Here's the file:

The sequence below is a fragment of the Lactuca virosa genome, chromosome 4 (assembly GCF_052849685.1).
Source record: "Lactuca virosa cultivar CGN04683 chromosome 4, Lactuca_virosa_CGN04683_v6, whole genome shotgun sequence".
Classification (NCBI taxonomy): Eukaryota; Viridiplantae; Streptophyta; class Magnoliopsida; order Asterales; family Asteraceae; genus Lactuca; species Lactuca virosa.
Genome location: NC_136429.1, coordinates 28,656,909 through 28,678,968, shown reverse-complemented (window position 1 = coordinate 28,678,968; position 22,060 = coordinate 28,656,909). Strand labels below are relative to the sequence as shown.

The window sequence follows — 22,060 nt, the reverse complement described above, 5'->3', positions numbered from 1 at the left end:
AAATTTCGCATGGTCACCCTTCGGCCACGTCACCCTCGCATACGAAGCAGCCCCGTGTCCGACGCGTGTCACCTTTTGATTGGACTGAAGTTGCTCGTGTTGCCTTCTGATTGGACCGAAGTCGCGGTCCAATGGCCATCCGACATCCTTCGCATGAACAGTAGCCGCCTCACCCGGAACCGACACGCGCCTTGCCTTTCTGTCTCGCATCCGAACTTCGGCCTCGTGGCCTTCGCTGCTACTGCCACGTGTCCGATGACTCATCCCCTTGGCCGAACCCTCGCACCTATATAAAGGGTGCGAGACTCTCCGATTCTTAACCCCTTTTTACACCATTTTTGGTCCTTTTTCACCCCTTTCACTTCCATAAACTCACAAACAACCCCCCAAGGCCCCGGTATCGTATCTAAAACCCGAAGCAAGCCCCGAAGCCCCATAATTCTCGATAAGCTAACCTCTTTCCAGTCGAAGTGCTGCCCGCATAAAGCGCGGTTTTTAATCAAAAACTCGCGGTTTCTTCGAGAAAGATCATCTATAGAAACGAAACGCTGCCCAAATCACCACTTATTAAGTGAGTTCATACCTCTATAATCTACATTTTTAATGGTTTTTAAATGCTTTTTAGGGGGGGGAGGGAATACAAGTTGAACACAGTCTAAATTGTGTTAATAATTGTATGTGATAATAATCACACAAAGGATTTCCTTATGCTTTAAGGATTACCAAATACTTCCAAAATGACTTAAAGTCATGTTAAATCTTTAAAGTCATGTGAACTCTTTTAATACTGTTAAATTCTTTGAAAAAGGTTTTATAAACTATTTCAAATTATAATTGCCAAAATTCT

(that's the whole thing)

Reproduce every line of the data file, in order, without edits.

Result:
The sequence below is a fragment of the Lactuca virosa genome, chromosome 4 (assembly GCF_052849685.1).
Source record: "Lactuca virosa cultivar CGN04683 chromosome 4, Lactuca_virosa_CGN04683_v6, whole genome shotgun sequence".
Classification (NCBI taxonomy): Eukaryota; Viridiplantae; Streptophyta; class Magnoliopsida; order Asterales; family Asteraceae; genus Lactuca; species Lactuca virosa.
Genome location: NC_136429.1, coordinates 28,656,909 through 28,678,968, shown reverse-complemented (window position 1 = coordinate 28,678,968; position 22,060 = coordinate 28,656,909). Strand labels below are relative to the sequence as shown.

The window sequence follows — 22,060 nt, the reverse complement described above, 5'->3', positions numbered from 1 at the left end:
AAATTTCGCATGGTCACCCTTCGGCCACGTCACCCTCGCATACGAAGCAGCCCCGTGTCCGACGCGTGTCACCTTTTGATTGGACTGAAGTTGCTCGTGTTGCCTTCTGATTGGACCGAAGTCGCGGTCCAATGGCCATCCGACATCCTTCGCATGAACAGTAGCCGCCTCACCCGGAACCGACACGCGCCTTGCCTTTCTGTCTCGCATCCGAACTTCGGCCTCGTGGCCTTCGCTGCTACTGCCACGTGTCCGATGACTCATCCCCTTGGCCGAACCCTCGCACCTATATAAAGGGTGCGAGACTCTCCGATTCTTAACCCCTTTTTACACCATTTTTGGTCCTTTTTCACCCCTTTCACTTCCATAAACTCACAAACAACCCCCCAAGGCCCCGGTATCGTATCTAAAACCCGAAGCAAGCCCCGAAGCCCCATAATTCTCGATAAGCTAACCTCTTTCCAGTCGAAGTGCTGCCCGCATAAAGCGCGGTTTTTAATCAAAAACTCGCGGTTTCTTCGAGAAAGATCATCTATAGAAACGAAACGCTGCCCAAATCACCACTTATTAAGTGAGTTCATACCTCTATAATCTACATTTTTAATGGTTTTTAAATGCTTTTTAGGGGGGGGAGGGAATACAAGTTGAACACAGTCTAAATTGTGTTAATAATTGTATGTGATAATAATCACACAAAGGATTTCCTTATGCTTTAAGGATTACCAAATACTTCCAAAATGACTTAAAGTCATGTTAAATCTTTAAAGTCATGTGAACTCTTTTAATACTGTTAAATTCTTTGAAAAAGGTTTTATAAACTATTTCAAATTATAATTGCCAAAATTCT